If Jesus died on Thursday (Passover), and if at sundown immediately the feast of Unleavened Bread began, and if at sundown Friday the regular Sabbath started (Saturday), what day did the women buy and prepare the spices to anoint the body of Jesus? Mark says in 16:1 that they bought and prepared the spices “when the Sabbath was over,” speaking of Unleavened Bread, but Luke says they prepared the spices and perfumes and then rested on the Sabbath (Lk 23:56).
A family member just graduated from a “Christ-centered” liberal arts college, and was telling me some of the things he learned. One teacher showed photographs of the various “Dead Sea scrolls”, and made the claim that there were minor discrepancies in the scriptures, caused by different scribes of the time, and that we may not “have all the picture”, so-to-speak. I replied that certain people try to subtly foist such false teaching on the Church, in order to discredit God’s word. He disagreed, and said his faith is strong, but believes this to be true. What do you think?
Thank you so much for your labor in answering the questions that come your way. Your website is my daily friend and teacher. Here’s my question….in the story of the rich young ruler why does Jesus’ answer to the question “What must I do to be saved?” seem to be works-based and not belief-based as in JOHN 6:21? There seems to be a conflict here that is hard to understand.
I was reading your question and answer about the Rich Young Ruler and it got me to thinking. Since Jesus had not yet died and been resurrected, then technically the Rich Young Ruler as well as everyone else was still under the Old Testament Law. Therefore, that is why Jesus gave him a works based answer to his question about eternal life. I guess my question to you is, When did the New Covenant actually begin?
To demonstrate my belief in OSAS I quoted John 10:27-30 on my Facebook page. “My sheep hear My voice, and I know them, and they follow Me. And I give them eternal life, and they shall never perish; neither shall anyone snatch them out of My hand. My Father, who has given them to Me, is greater than all; and no one is able to snatch them out of My Father`s hand. I and My Father are one.”
In response someone wrote, “No one can snatch us away, but we can turn away. 2 Peter 2:20” How would you reply to that?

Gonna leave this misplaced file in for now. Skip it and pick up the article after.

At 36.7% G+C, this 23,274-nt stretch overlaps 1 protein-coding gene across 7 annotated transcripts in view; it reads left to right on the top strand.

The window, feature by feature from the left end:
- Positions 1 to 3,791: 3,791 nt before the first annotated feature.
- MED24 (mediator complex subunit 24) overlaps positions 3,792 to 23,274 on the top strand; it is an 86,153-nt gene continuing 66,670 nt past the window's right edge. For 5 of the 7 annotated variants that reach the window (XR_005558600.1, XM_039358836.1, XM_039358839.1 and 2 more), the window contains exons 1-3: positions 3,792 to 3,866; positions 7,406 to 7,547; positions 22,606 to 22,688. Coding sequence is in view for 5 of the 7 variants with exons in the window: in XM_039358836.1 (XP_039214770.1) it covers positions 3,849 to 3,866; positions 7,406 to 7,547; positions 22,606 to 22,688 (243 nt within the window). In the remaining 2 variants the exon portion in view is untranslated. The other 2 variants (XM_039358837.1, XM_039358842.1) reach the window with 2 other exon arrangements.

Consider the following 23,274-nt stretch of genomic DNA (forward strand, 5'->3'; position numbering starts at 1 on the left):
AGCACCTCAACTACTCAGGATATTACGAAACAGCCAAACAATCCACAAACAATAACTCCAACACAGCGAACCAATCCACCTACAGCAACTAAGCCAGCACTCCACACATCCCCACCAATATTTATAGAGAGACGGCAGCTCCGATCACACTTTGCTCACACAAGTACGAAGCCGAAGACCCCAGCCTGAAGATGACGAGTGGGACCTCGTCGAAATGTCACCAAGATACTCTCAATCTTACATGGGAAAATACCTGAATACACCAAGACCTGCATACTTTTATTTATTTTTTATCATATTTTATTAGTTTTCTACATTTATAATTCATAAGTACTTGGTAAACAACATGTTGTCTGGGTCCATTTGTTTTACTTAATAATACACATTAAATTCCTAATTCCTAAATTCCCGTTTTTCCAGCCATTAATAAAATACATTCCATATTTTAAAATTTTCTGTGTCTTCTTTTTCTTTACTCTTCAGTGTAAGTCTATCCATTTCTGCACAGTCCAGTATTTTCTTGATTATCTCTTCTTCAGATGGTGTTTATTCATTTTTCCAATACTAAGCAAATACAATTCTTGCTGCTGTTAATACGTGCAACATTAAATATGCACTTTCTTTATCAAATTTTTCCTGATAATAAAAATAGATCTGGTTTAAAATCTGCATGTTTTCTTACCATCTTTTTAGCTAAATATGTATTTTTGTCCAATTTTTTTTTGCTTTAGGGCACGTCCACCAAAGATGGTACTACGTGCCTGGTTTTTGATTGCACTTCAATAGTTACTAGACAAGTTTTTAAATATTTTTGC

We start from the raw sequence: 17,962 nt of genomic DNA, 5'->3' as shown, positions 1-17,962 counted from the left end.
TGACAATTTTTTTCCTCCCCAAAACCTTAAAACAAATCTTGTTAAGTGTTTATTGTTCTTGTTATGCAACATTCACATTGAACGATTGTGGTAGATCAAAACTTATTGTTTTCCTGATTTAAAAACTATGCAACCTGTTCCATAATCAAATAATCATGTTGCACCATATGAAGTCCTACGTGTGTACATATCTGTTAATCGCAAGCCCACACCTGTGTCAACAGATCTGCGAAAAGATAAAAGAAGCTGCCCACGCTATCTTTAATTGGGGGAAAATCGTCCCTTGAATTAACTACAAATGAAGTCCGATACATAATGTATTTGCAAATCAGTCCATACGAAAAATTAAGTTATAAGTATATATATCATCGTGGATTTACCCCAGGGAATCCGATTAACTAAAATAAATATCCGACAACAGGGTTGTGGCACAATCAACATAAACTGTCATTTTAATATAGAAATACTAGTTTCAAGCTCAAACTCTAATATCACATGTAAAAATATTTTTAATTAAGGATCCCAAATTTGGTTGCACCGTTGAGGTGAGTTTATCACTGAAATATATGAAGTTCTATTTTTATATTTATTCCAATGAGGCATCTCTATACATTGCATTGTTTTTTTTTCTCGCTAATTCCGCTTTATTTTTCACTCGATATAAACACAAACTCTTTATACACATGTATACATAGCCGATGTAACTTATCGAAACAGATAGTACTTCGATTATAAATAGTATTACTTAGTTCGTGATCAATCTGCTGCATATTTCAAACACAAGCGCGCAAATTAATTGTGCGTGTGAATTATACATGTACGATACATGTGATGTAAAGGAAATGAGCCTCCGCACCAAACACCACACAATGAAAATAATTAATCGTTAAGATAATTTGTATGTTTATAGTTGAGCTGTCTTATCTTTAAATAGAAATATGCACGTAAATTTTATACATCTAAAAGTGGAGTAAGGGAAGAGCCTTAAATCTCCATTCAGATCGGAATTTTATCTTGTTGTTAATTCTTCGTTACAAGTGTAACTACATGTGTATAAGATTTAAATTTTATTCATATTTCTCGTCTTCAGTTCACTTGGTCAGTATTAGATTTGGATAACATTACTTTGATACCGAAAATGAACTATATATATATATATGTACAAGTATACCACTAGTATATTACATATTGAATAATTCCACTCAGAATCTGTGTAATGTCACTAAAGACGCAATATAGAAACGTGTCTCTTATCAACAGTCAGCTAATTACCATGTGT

When I accepted Jesus Christ I first believed that He is the Son of God who died for my sins and then repented (changed my mind) from how I viewed things around me and my destination. Now I’m now perplexed as to which one of these two verbs comes first. In Matt. 21: 32 it appears as if its repentance that comes before believing. Is that correct?
You’ve written that Christ didn’t appear in His glorified body after the resurrection. If that’s true how did He appear in the upper room whilst the doors were bolted shut? Didn’t He ascend to heaven and sprinkle His blood on the Mercy Seat before coming back to earth for forty days? I always figured that once He was raised He was in His glorified body. I never even entertained the notion that He was in His regular “human” body after he arose. Is there scripture I can use to reference this idea?
My question has to do with those OT saints represented in Matt 27:52-53. Did they have resurrected bodies or were they like Jarius’ daughter and Lazarus in that they died again? If they had resurrected bodies, did they ascend when Jesus ascended into heaven? If not, what happened to them?
I’ve read that we have so many manuscripts and portions of manuscripts that we can be confident that we have the scripture pretty much as it was written, but other places, I read that this factoid is misleading, that the manuscripts are not as complete as we are led to believe. A more modest claim I have heard is that we have enough that we can be certain our scripture is doctrinally correct. And, of course, even in Christian scholarly circles, there is controversy about whether one verse was added, etc.
More specifically, I was discussing the bible with my college-age daughter and her pseudo-intellectual boyfriend, both unsaved, and he said that our concept of Satan and all the scripture pertaining to Satan had been added later by the Catholic church, that our original new testament did not portray him as the adversary of God and that the Jews don’t view him that way, either. News to me. I didn’t pay it much heed, considering the source, but my husband (an Episcopalian) nodded in agreement. He said he had seen a documentary on TV that showed manuscripts side by side with the additions. Can you give me any guidance here?
How do I answer the following questions from one who takes a historical perspective on prophecy, does not believe in a literal 3.5 year Great Tribulation, and thinks it began at the destruction of the Jewish Temple in 70AD?
1. He claims that Jesus says the Great Tribulation begins with the destruction of Jerusalem, citing Lk 21:20-24.
2. He says the NT makes no mention of 7 years, though it deals heavily with chronologies and times, and asks, “How could that omission be possible if it is as clear and important as you maintain? Were Jesus and the apostles not aware of this prophetic time structure that is key to your viewpoint?”
3. Jesus speaks of Jerusalem being trodden underfoot by the gentiles during this same period, commencing at the destruction of Jerusalem. Revelation marks this as one of the four 3-1/2 year periods. Preaching to the ends of the world is one of the 3-1/2 year periods of Revelation – did that not start with the apostles?